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School Principal Shows How To Best The Test

School Principal Shows How To Best The Test

School Principal Shows How To Best The Test

One of the great little tales of motivation is told by the popular children's book, The Little Engine That Could. The little engine pulls a long train over what seems to be an insurmountable mountain by repeating the words, "I think I can, I think I can."

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Tohatchi, New Mexico Elementary School students have done just that. The school of 228 students, 98% of them of the Navajo Native American tribe, was one of the lowest performing in the state. That is until Principal George Bickert became the guiding force, pulling the school over its biggest "mountain" to new heights in reading and math.

When Bickert arrived in 2006, the scores on state-mandated tests in reading and math were in terrible shape. About 15% of the students were proficient in math, and just 27% competent in reading. Bickert made it a point to know every student and each of their test scores. He employed some unique methods to get those numbers higher.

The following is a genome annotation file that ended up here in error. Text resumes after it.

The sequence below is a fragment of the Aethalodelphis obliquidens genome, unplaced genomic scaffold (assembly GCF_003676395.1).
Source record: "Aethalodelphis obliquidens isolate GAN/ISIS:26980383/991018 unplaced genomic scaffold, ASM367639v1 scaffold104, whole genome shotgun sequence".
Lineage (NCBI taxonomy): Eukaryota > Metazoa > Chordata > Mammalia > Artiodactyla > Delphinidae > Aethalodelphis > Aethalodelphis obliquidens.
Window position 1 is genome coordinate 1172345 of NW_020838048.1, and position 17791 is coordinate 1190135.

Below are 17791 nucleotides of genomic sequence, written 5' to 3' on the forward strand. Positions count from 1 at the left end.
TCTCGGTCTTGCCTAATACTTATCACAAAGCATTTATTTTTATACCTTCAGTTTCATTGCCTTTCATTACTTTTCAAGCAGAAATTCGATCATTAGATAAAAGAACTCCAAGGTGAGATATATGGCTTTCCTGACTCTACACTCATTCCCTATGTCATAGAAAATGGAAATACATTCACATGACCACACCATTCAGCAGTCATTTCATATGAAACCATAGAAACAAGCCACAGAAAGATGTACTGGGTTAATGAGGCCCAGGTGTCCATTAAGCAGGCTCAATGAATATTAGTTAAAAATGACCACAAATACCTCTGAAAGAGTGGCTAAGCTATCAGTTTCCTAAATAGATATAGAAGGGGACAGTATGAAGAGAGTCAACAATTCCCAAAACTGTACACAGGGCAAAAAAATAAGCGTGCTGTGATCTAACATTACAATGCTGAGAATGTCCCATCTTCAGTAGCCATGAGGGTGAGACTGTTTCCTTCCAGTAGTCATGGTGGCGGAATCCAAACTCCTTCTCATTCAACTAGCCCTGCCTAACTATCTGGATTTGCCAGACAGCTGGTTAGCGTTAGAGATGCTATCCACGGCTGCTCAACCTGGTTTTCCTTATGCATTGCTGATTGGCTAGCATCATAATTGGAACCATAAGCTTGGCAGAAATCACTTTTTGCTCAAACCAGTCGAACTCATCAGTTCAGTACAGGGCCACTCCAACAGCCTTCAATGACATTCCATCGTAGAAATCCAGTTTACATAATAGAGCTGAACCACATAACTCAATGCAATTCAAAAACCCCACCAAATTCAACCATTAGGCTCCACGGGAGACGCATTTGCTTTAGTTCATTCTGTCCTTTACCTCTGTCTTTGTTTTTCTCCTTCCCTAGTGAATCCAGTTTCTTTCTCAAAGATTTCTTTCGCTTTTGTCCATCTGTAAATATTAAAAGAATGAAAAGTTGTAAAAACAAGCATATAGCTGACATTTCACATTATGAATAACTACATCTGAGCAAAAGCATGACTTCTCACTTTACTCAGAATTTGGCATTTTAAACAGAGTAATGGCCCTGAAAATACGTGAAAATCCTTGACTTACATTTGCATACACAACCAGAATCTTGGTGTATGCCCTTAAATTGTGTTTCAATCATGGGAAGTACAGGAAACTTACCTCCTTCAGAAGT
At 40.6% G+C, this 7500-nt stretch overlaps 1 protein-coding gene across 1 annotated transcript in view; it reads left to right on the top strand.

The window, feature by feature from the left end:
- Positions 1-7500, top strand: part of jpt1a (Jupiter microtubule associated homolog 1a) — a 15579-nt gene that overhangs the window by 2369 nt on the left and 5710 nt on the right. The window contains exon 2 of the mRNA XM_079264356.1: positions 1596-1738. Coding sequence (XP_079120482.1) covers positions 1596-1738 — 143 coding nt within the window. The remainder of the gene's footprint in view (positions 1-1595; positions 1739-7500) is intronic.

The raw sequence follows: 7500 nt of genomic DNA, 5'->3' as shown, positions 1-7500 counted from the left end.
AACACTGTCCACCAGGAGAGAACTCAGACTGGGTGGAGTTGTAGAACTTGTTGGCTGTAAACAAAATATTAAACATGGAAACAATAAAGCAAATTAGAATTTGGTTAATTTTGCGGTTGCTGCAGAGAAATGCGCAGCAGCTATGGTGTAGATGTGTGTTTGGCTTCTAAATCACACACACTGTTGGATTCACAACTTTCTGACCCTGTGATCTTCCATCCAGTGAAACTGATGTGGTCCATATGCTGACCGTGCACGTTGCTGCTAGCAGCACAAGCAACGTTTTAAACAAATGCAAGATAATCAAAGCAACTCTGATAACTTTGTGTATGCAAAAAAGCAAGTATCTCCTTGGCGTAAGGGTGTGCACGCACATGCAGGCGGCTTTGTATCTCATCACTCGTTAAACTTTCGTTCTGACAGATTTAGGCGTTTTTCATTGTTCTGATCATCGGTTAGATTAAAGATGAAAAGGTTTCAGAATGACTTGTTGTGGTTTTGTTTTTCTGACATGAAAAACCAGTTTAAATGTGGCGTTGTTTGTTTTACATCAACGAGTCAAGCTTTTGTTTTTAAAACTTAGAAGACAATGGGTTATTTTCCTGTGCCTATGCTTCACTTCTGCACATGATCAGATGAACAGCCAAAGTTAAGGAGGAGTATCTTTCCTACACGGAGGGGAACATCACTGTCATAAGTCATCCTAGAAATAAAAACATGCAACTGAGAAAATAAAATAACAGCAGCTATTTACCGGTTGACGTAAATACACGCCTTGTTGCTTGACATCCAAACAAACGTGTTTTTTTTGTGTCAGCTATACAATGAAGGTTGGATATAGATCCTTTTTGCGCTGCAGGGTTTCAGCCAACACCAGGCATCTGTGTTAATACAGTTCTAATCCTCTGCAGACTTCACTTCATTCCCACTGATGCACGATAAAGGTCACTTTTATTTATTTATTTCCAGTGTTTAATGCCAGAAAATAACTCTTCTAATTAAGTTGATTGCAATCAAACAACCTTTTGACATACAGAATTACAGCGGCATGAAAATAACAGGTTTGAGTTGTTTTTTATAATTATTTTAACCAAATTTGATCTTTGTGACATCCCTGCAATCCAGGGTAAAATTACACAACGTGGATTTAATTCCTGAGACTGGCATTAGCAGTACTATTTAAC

"We built curriculum-based measures and we named them "math monsters" and "cougar readers," Bickert said. "We made these tests similar to the state tests in terms of multiple-choice questions and also short-answer questions."

In 2008, scores jumped by about 61%. They were followed up in 2009 with scores at about 70% proficiency in reading and almost 78% in math.

Motivation was the key, and recognition of those who did well helped boost the scores. "We announced student names each week," Bickert explained. "There were 10-point tests and each student who scored seven or higher had their name announced. The classes were trying to compete...and also just trying to do better than what they did before."

Parents also became involved. They noticed the increased focus on academics and made sure students were doing homework. "We had monthly parent-community suppers where we would recognize our students that were doing well with certificates," Bickert said.

Student achievement produced a strong academic base at the school in just three years. "Even if you get into a situation where you're not being recognized," Bickert counseled, "keep striving to do great things and achieve great things because you can." Just like The Little Engine That Could.